Page 49 covers job-site safety. It says, “The CSB [Chemical Safety Board] determined that there are currently no comprehensive, specific industry standards or guidance addressing the safety of members of the public at oil and gas sites.”
The Westerlo authors add: “As long as there are people to commit acts of stupidity which cause injury to themselves and others there will be accidents.” However, human error is not always “stupidity” and can be substantially reduced by focusing on safe practices and procedures (e.g. the effectiveness of pilot walk-throughs, hospital checklists, instruction manuals, etc.)
The hydrofracking committee has flip-flopped and ignored or changed (without public discussion) its purpose more than once. Now it has been reconvened, without a town board member as chair, even though the latest version of a resolution clearly specifies this.
The current committee is comprised of three of the members who produced and signed off on the original report. It appears that no one else is to be added to the committee. This is despite the willingness of other community volunteers to serve.
Two improvements of the current committee:
— 1. Unlike the original committee, this one announces and holds public meetings, and
— 2. This committee takes input from residents. Whether that input makes it into the report remains to be seen.
It will be two years in January since the first resolution to convene a hydrofracking committee was adopted by the Westerlo Town Board. The report sat around untouched from April 2013 until October 2013. Now, all of a sudden, it's supposed to be done ASAP, according to the committee chair.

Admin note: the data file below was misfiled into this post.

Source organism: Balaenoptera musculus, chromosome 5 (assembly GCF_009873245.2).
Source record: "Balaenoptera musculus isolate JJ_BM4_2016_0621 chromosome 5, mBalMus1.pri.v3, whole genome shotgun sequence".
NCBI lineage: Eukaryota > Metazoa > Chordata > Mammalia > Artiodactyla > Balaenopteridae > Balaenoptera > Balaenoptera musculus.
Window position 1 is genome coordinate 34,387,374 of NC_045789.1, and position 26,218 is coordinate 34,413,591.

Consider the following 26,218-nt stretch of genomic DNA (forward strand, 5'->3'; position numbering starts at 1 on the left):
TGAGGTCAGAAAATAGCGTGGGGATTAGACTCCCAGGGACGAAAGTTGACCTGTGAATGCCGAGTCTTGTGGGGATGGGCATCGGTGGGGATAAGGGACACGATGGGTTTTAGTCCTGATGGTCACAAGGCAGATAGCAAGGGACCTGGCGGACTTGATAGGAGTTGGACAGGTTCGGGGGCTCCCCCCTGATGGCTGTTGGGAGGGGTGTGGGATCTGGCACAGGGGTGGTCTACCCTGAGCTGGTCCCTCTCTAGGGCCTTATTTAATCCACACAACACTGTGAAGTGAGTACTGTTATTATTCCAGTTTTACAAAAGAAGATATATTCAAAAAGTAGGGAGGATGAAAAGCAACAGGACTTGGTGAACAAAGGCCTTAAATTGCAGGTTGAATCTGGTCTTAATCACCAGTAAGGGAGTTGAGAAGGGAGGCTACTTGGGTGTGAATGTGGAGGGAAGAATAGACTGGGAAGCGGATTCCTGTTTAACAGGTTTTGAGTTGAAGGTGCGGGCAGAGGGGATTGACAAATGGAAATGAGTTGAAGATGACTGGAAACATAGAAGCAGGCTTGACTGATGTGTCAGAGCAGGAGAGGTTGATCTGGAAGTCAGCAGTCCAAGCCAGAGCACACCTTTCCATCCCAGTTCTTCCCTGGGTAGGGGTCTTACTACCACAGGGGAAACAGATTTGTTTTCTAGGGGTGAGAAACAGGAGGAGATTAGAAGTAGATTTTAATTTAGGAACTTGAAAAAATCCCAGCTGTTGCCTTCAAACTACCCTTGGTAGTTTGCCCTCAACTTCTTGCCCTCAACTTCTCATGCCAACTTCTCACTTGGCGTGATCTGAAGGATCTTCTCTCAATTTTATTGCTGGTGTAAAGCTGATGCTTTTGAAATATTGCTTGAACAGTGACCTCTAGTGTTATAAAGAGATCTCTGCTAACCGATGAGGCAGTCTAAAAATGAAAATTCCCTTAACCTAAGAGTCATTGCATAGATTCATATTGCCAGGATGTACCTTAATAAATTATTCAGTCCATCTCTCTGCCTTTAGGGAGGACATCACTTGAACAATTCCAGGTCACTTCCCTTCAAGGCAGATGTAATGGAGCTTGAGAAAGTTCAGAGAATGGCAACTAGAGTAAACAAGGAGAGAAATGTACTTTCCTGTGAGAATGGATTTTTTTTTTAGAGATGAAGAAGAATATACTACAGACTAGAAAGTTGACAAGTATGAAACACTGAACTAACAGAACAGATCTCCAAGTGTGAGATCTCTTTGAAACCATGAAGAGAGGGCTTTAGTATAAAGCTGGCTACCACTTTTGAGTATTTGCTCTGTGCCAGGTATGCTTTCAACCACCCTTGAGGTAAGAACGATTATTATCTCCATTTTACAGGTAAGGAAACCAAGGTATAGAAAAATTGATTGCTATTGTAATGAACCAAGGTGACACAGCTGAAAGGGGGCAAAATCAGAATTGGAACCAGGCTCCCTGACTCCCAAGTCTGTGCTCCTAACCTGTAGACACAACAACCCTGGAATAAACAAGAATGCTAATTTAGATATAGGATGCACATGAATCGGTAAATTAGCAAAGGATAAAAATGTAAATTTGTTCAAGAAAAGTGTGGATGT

I hope the people of Westerlo will have the benefit of a report that steps back from advocacy and bias, is well organized and clearly written, so that each person can form his or her own opinion and understand the potential consequences of hydrofracking in our town.
I've studied this intensively for more than a year and a half. I've visited northeastern Pennsylvania to see what fracking looks like, smells like, and feels like. We've all seen the idyllic ads on TV, basically saying shale gas is great.
Why aren't there any ads about kids with lifelong gag orders? families sickened? animals and wildlife dead? countryside turned into industrial zones? toxic “accidents” left and right? Money. They don't have millions to buy their way into our brains.
Do you remember the Marlboro Man? Such a romantic image. Except lung cancer isn't so romantic. Do you remember Love Canal? The BP Gulf fiasco? Exxon Valdez? The General Electric PCB superfund sights? And Mereco? Which was originally proposed to be in Westerlo.
If we don't learn from history to hold industry and government accountable for the health, safety, and welfare of our communities, what will remain for each of us and the ones who come after us?
Shame on the corporations and the politicians who fail to protect us, for sure, but shame on us, too, if we play the silent game. It's almost always won by bullies.
Thank you for listening to me.
Editor’s note: Dianne Sefcik had volunteered to serve on Westerlo’s hydraulic fracturing committee but was rebuffed.
This letter appears here, online, in full form as submitted; the print version was edited to fit the Enterprise’s thousand-word guideline.